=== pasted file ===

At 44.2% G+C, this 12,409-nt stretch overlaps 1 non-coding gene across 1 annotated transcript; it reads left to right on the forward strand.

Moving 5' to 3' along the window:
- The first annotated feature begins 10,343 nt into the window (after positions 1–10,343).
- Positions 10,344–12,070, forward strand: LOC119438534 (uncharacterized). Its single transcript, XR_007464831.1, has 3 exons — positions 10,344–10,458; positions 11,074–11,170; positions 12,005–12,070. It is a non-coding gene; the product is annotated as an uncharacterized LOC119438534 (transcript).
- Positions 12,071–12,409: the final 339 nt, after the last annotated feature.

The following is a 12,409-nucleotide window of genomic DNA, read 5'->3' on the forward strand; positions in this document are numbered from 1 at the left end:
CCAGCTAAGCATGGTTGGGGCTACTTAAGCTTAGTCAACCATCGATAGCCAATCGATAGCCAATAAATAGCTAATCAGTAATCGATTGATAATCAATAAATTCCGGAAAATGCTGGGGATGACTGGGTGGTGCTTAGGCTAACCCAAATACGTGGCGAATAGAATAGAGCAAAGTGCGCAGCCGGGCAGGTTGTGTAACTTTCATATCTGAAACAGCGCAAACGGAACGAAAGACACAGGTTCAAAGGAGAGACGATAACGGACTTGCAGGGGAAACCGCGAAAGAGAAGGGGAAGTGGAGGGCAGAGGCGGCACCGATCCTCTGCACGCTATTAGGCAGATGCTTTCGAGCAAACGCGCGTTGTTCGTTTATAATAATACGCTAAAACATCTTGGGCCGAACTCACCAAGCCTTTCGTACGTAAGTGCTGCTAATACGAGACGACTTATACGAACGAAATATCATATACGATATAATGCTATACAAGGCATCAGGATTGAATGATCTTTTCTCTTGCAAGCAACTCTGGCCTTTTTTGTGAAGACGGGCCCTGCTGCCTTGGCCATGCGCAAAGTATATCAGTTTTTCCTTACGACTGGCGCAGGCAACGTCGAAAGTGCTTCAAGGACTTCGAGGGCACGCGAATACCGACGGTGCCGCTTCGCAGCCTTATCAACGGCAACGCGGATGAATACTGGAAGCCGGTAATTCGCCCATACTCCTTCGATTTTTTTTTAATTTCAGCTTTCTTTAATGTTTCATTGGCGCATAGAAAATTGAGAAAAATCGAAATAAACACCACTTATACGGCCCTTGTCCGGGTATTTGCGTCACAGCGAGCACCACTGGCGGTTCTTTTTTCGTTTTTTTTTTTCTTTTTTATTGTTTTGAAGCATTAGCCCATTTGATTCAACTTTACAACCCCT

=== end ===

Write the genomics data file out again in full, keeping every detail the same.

At 44.2% G+C, this 12,409-nt stretch overlaps 1 non-coding gene across 1 annotated transcript; it reads left to right on the forward strand.

Moving 5' to 3' along the window:
- The first annotated feature begins 10,343 nt into the window (after positions 1–10,343).
- Positions 10,344–12,070, forward strand: LOC119438534 (uncharacterized). Its single transcript, XR_007464831.1, has 3 exons — positions 10,344–10,458; positions 11,074–11,170; positions 12,005–12,070. It is a non-coding gene; the product is annotated as an uncharacterized LOC119438534 (transcript).
- Positions 12,071–12,409: the final 339 nt, after the last annotated feature.

The following is a 12,409-nucleotide window of genomic DNA, read 5'->3' on the forward strand; positions in this document are numbered from 1 at the left end:
CCAGCTAAGCATGGTTGGGGCTACTTAAGCTTAGTCAACCATCGATAGCCAATCGATAGCCAATAAATAGCTAATCAGTAATCGATTGATAATCAATAAATTCCGGAAAATGCTGGGGATGACTGGGTGGTGCTTAGGCTAACCCAAATACGTGGCGAATAGAATAGAGCAAAGTGCGCAGCCGGGCAGGTTGTGTAACTTTCATATCTGAAACAGCGCAAACGGAACGAAAGACACAGGTTCAAAGGAGAGACGATAACGGACTTGCAGGGGAAACCGCGAAAGAGAAGGGGAAGTGGAGGGCAGAGGCGGCACCGATCCTCTGCACGCTATTAGGCAGATGCTTTCGAGCAAACGCGCGTTGTTCGTTTATAATAATACGCTAAAACATCTTGGGCCGAACTCACCAAGCCTTTCGTACGTAAGTGCTGCTAATACGAGACGACTTATACGAACGAAATATCATATACGATATAATGCTATACAAGGCATCAGGATTGAATGATCTTTTCTCTTGCAAGCAACTCTGGCCTTTTTTGTGAAGACGGGCCCTGCTGCCTTGGCCATGCGCAAAGTATATCAGTTTTTCCTTACGACTGGCGCAGGCAACGTCGAAAGTGCTTCAAGGACTTCGAGGGCACGCGAATACCGACGGTGCCGCTTCGCAGCCTTATCAACGGCAACGCGGATGAATACTGGAAGCCGGTAATTCGCCCATACTCCTTCGATTTTTTTTTAATTTCAGCTTTCTTTAATGTTTCATTGGCGCATAGAAAATTGAGAAAAATCGAAATAAACACCACTTATACGGCCCTTGTCCGGGTATTTGCGTCACAGCGAGCACCACTGGCGGTTCTTTTTTCGTTTTTTTTTTTCTTTTTTATTGTTTTGAAGCATTAGCCCATTTGATTCAACTTTACAACCCCT